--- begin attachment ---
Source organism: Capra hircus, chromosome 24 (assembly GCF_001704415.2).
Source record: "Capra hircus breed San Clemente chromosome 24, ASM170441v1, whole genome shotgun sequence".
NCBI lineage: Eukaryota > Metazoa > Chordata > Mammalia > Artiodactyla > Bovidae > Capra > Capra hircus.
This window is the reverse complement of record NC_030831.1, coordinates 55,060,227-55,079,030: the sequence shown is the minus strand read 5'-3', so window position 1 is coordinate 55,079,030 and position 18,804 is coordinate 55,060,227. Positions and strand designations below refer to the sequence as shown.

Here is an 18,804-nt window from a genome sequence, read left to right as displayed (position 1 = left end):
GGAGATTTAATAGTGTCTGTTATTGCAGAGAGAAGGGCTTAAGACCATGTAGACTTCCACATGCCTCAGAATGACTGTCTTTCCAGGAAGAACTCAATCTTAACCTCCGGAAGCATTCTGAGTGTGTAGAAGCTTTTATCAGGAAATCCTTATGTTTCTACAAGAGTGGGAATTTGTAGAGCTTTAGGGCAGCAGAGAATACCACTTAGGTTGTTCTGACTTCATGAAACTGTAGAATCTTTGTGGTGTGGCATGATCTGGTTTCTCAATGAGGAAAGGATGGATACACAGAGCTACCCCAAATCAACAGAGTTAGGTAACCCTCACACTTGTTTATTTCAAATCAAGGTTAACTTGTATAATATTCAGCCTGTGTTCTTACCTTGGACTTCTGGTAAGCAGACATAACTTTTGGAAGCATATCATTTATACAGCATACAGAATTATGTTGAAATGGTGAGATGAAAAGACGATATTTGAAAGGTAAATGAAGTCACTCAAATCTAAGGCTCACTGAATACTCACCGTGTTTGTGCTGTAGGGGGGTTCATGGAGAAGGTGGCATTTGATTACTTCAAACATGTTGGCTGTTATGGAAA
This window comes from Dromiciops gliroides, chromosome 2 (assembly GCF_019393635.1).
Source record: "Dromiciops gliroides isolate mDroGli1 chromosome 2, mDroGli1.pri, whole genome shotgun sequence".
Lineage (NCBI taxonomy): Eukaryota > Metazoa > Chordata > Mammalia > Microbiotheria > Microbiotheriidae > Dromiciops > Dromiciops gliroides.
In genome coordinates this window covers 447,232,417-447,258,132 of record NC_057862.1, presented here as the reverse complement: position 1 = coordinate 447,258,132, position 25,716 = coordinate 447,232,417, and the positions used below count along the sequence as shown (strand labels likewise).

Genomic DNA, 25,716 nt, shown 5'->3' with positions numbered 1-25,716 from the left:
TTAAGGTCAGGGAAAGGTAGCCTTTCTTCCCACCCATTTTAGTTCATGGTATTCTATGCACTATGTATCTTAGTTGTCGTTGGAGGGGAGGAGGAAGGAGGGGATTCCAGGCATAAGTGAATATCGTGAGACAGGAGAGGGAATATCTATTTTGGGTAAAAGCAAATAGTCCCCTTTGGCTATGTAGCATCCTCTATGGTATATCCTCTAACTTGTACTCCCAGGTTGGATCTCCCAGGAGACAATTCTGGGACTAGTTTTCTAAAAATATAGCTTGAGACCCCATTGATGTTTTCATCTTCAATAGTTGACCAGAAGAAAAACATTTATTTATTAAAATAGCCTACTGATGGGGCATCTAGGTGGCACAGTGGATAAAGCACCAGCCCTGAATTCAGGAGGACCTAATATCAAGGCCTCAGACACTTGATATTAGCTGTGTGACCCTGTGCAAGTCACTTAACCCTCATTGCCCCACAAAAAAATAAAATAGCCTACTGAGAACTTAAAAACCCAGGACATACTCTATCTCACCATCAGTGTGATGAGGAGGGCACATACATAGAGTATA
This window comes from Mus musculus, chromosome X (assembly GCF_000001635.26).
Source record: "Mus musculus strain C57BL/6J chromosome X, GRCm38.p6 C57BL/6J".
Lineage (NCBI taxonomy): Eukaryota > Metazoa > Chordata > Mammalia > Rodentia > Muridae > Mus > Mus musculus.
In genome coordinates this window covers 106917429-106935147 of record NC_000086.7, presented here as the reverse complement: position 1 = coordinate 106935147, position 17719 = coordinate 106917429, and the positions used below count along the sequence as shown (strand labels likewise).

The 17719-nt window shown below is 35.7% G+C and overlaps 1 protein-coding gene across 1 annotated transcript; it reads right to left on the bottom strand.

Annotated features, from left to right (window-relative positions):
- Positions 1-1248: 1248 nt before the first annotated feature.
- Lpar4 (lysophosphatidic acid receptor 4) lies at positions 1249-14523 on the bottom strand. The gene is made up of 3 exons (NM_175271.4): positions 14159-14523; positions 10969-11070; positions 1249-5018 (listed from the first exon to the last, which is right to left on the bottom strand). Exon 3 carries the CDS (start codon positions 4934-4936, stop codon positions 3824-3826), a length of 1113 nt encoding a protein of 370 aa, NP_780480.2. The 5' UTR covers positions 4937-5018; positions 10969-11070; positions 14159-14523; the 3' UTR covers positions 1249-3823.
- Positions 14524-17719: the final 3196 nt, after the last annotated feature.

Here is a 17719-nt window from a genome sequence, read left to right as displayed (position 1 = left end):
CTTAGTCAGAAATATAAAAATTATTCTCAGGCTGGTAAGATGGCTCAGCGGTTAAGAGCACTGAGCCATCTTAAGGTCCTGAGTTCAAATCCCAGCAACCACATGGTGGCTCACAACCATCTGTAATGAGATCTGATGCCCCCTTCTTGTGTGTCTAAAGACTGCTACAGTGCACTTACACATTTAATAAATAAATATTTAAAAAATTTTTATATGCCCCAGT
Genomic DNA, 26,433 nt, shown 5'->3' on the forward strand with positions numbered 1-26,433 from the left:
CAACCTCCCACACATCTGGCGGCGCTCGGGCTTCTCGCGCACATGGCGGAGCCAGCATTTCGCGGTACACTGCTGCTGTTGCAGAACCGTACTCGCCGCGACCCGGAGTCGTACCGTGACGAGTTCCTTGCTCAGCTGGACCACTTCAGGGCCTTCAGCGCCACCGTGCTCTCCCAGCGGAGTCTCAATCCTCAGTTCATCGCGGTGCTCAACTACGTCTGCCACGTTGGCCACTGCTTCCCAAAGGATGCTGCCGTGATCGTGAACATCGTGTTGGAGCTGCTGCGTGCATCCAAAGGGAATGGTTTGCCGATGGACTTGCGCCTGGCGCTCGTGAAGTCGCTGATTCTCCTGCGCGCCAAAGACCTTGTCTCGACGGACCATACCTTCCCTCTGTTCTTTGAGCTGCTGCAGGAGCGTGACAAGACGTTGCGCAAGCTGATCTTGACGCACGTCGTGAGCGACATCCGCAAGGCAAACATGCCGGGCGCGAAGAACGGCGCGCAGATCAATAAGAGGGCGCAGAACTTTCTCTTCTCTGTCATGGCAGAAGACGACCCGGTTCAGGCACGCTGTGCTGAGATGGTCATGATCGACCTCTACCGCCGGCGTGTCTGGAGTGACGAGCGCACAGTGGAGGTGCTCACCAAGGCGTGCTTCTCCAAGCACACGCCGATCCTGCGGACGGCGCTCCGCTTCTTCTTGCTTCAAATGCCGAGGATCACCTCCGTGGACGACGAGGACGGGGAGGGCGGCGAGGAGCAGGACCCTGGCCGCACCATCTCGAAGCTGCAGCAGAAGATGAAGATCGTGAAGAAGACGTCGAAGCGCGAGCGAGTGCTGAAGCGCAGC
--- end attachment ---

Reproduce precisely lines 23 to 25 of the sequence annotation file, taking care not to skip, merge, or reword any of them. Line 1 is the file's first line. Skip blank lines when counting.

CTTAGTCAGAAATATAAAAATTATTCTCAGGCTGGTAAGATGGCTCAGCGGTTAAGAGCACTGAGCCATCTTAAGGTCCTGAGTTCAAATCCCAGCAACCACATGGTGGCTCACAACCATCTGTAATGAGATCTGATGCCCCCTTCTTGTGTGTCTAAAGACTGCTACAGTGCACTTACACATTTAATAAATAAATATTTAAAAAATTTTTATATGCCCCAGT
Genomic DNA, 26,433 nt, shown 5'->3' on the forward strand with positions numbered 1-26,433 from the left:
CAACCTCCCACACATCTGGCGGCGCTCGGGCTTCTCGCGCACATGGCGGAGCCAGCATTTCGCGGTACACTGCTGCTGTTGCAGAACCGTACTCGCCGCGACCCGGAGTCGTACCGTGACGAGTTCCTTGCTCAGCTGGACCACTTCAGGGCCTTCAGCGCCACCGTGCTCTCCCAGCGGAGTCTCAATCCTCAGTTCATCGCGGTGCTCAACTACGTCTGCCACGTTGGCCACTGCTTCCCAAAGGATGCTGCCGTGATCGTGAACATCGTGTTGGAGCTGCTGCGTGCATCCAAAGGGAATGGTTTGCCGATGGACTTGCGCCTGGCGCTCGTGAAGTCGCTGATTCTCCTGCGCGCCAAAGACCTTGTCTCGACGGACCATACCTTCCCTCTGTTCTTTGAGCTGCTGCAGGAGCGTGACAAGACGTTGCGCAAGCTGATCTTGACGCACGTCGTGAGCGACATCCGCAAGGCAAACATGCCGGGCGCGAAGAACGGCGCGCAGATCAATAAGAGGGCGCAGAACTTTCTCTTCTCTGTCATGGCAGAAGACGACCCGGTTCAGGCACGCTGTGCTGAGATGGTCATGATCGACCTCTACCGCCGGCGTGTCTGGAGTGACGAGCGCACAGTGGAGGTGCTCACCAAGGCGTGCTTCTCCAAGCACACGCCGATCCTGCGGACGGCGCTCCGCTTCTTCTTGCTTCAAATGCCGAGGATCACCTCCGTGGACGACGAGGACGGGGAGGGCGGCGAGGAGCAGGACCCTGGCCGCACCATCTCGAAGCTGCAGCAGAAGATGAAGATCGTGAAGAAGACGTCGAAGCGCGAGCGAGTGCTGAAGCGCAGC